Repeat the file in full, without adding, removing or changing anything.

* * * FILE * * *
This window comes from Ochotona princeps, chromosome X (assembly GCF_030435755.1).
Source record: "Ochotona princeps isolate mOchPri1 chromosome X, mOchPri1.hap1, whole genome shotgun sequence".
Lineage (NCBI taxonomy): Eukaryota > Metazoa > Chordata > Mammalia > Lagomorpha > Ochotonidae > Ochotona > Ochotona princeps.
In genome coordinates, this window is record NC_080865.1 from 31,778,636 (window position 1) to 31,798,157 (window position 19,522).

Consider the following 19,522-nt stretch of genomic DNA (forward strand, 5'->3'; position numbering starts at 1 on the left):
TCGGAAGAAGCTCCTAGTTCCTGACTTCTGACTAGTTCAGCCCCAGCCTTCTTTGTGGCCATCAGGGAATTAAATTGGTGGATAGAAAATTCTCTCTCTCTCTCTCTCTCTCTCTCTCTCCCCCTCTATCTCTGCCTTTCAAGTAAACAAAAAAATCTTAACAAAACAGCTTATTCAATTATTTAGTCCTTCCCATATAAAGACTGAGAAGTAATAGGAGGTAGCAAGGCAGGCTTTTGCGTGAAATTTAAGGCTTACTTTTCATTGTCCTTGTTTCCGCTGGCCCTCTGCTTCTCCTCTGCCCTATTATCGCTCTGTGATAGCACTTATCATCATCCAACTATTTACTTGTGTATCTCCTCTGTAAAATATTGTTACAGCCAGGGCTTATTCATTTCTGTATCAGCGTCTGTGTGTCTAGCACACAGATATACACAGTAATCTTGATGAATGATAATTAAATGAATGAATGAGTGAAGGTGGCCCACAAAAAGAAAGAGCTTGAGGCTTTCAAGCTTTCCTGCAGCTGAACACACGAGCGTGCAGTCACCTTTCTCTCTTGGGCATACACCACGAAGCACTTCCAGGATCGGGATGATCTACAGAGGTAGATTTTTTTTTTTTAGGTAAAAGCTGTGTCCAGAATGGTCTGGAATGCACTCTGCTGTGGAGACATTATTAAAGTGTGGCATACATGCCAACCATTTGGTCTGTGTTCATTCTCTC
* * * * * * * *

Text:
This window comes from Ochotona princeps, chromosome X (assembly GCF_030435755.1).
Source record: "Ochotona princeps isolate mOchPri1 chromosome X, mOchPri1.hap1, whole genome shotgun sequence".
Lineage (NCBI taxonomy): Eukaryota > Metazoa > Chordata > Mammalia > Lagomorpha > Ochotonidae > Ochotona > Ochotona princeps.
In genome coordinates, this window is record NC_080865.1 from 31,778,636 (window position 1) to 31,798,157 (window position 19,522).

Consider the following 19,522-nt stretch of genomic DNA (forward strand, 5'->3'; position numbering starts at 1 on the left):
TCGGAAGAAGCTCCTAGTTCCTGACTTCTGACTAGTTCAGCCCCAGCCTTCTTTGTGGCCATCAGGGAATTAAATTGGTGGATAGAAAATTCTCTCTCTCTCTCTCTCTCTCTCTCTCTCCCCCTCTATCTCTGCCTTTCAAGTAAACAAAAAAATCTTAACAAAACAGCTTATTCAATTATTTAGTCCTTCCCATATAAAGACTGAGAAGTAATAGGAGGTAGCAAGGCAGGCTTTTGCGTGAAATTTAAGGCTTACTTTTCATTGTCCTTGTTTCCGCTGGCCCTCTGCTTCTCCTCTGCCCTATTATCGCTCTGTGATAGCACTTATCATCATCCAACTATTTACTTGTGTATCTCCTCTGTAAAATATTGTTACAGCCAGGGCTTATTCATTTCTGTATCAGCGTCTGTGTGTCTAGCACACAGATATACACAGTAATCTTGATGAATGATAATTAAATGAATGAATGAGTGAAGGTGGCCCACAAAAAGAAAGAGCTTGAGGCTTTCAAGCTTTCCTGCAGCTGAACACACGAGCGTGCAGTCACCTTTCTCTCTTGGGCATACACCACGAAGCACTTCCAGGATCGGGATGATCTACAGAGGTAGATTTTTTTTTTTTAGGTAAAAGCTGTGTCCAGAATGGTCTGGAATGCACTCTGCTGTGGAGACATTATTAAAGTGTGGCATACATGCCAACCATTTGGTCTGTGTTCATTCTCTC